The U.S. Navy has anchored more securely its so-called Phased Adaptive Approach to European ballistic missile defense (BMD) thanks to this week’s international agreement to base -equipped ships at Rota, Spain, about 60 mi. northwest of Gibraltar.
The agreement between the U.S. and Spain comes about five months after the U.S. deployed the Ticonderoga-class guided-missile cruiser USS Monterery as the first U.S. Navy ship with the enhanced Aegis system in the Mediterranean as part of Phased Adaptive Approach.
Shortly after the ship deployed, Monterery Capt. Jim Kilby told Aviation Week in an exclusive interview that the updated Aegis system was working as it should and the system would prompt naval officers to think tactics and procedures for BMD and other missions.
And the Rota basing should play to U.S. strengths as the Navy figures out how to best deploy and employ the Aegis ships. “Basing at Rota will enable the Navy to better support U.S. objectives in North Africa and the Middle East,” says Loren Thompson, defense analyst for the Lexington Institute. “Aegis warships are now the centerpiece of U.S. theater missile defense plans, and may become an important part of the architecture with intercontinental ballistic missiles, too.”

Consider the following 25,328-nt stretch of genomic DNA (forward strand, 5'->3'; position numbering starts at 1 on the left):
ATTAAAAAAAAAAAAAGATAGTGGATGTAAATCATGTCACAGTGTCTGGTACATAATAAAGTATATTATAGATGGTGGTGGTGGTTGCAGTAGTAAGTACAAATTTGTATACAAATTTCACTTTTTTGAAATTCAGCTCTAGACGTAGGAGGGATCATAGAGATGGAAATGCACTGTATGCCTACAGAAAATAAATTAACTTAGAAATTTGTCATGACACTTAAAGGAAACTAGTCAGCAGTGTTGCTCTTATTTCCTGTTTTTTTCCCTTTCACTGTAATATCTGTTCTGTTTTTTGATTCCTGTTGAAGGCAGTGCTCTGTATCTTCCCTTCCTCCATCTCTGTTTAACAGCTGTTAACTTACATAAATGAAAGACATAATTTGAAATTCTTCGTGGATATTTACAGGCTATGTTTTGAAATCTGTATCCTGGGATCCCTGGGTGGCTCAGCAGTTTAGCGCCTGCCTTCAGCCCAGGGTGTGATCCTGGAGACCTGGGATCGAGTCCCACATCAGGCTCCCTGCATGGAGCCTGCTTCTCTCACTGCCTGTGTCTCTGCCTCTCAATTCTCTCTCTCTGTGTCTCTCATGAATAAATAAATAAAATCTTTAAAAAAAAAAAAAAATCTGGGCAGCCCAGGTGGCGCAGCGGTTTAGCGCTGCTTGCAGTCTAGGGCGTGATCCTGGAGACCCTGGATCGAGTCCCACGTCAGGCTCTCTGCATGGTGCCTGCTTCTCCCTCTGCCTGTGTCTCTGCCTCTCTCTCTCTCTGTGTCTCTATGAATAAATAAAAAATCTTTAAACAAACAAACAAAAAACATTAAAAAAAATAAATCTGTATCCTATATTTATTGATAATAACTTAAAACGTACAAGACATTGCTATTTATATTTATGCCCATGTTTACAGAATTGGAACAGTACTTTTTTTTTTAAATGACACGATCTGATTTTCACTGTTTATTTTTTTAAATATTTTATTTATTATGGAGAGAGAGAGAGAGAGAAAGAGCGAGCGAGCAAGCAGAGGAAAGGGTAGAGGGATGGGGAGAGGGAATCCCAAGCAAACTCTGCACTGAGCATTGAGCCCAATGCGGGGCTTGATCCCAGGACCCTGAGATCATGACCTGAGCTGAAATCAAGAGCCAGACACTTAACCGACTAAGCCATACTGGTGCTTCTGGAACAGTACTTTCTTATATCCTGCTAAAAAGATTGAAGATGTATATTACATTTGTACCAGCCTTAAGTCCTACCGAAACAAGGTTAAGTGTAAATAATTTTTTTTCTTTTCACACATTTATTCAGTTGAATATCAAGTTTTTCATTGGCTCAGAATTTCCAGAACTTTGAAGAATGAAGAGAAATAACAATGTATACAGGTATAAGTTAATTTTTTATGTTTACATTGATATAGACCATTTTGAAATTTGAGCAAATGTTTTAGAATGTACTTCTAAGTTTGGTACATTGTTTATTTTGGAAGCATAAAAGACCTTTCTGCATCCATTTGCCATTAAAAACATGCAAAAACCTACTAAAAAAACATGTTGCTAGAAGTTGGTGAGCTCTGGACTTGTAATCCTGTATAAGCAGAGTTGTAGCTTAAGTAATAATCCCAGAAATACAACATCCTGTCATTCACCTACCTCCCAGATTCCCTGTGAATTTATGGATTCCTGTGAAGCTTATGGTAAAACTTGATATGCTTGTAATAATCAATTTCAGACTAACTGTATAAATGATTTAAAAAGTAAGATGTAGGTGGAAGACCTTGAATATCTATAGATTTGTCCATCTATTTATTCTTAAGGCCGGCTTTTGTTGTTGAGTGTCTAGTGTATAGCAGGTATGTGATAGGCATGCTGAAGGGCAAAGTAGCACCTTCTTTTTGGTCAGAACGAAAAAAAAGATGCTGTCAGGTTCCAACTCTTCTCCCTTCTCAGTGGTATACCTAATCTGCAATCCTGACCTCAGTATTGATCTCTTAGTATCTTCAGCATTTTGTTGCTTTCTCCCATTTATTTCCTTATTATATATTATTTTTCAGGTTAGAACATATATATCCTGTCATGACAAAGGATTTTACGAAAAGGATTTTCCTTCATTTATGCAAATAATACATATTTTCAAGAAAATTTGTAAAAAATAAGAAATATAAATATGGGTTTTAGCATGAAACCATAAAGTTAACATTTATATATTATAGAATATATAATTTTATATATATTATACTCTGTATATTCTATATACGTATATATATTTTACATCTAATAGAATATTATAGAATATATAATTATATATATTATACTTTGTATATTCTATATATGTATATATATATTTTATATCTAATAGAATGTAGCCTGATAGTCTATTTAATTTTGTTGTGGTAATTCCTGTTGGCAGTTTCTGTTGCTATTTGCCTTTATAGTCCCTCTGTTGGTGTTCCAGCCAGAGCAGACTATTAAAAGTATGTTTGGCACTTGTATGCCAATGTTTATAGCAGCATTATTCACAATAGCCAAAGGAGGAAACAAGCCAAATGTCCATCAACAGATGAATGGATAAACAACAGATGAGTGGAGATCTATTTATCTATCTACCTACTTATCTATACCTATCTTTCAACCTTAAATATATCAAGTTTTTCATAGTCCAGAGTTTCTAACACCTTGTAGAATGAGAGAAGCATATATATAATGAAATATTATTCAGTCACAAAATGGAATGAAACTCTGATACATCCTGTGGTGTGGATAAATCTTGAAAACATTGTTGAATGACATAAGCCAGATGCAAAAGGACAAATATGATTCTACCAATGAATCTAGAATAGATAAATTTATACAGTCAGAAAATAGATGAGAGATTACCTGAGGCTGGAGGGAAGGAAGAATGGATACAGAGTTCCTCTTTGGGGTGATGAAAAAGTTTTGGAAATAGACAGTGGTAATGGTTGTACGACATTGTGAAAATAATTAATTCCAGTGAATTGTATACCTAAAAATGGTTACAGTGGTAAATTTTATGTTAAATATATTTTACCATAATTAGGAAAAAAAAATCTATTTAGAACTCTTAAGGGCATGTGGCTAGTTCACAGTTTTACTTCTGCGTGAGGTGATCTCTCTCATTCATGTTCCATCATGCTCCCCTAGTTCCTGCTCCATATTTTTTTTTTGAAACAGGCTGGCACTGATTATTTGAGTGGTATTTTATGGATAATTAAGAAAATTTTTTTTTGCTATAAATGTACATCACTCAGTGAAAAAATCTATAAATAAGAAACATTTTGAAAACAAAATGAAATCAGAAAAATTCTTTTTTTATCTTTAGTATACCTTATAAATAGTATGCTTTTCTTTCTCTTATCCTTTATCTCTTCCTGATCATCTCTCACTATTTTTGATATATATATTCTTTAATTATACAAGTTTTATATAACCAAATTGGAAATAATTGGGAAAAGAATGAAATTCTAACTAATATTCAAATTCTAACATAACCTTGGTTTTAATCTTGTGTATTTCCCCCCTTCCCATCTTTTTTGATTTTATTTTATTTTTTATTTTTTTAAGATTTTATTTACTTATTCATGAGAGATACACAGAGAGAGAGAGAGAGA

In a statement about the basing agreement, U.S. Defense Secretary Leon Panetta said, “With four Aegis ships at Rota, the alliance is significantly boosting combined naval capabilities in the Mediterranean, and enhancing our ability to ensure the security of this vital region.”
Panetta also emphasized the importance of the BMD mission in the region.
“These ships will also support NATO’s critical efforts to build effective missile defense,” he said. “Alongside important agreements that were recently concluded with Romania, Poland, and Turkey, Spain’s decision represents a critical step in implementing the European Phased Adaptive Approach. The United States is fully committed to building a missile defense capability for the full coverage and protection of all our NATO European populations, their territory and their forces against the growing threat posed by ballistic missiles.”
Another major facet of the Phased Adaptive Approach is the Aegis Ashore system. The Missile Defense Agency last week awarded a $115.5 million sole source, cost-plus-award-fee/cost-plus-fixed-fee modification tofor system adaptation efforts, site planning, transportation planning and technology initiatives. The total contract is now worth about $176.7 million.
The U.S. Navy has put such a high priority on the Aegis system and related BMD roles that the service recently restarted theArleigh Burke-class destroyer production line to build more ships to support enhanced Aegis shields components. The service is planning an even more efficient system for BMD and ship defense — the Air and Missile Radar (AMDR) that is slated for redesigned Flight III Arleigh Burkes.
To make room for the additional Arleigh Burkes, the Navy cut the planned fleet size for newZumwalt-class destroyers from seven down to three.
The U.S.is now investigating that DDG-51 restart decision, with a report due in January.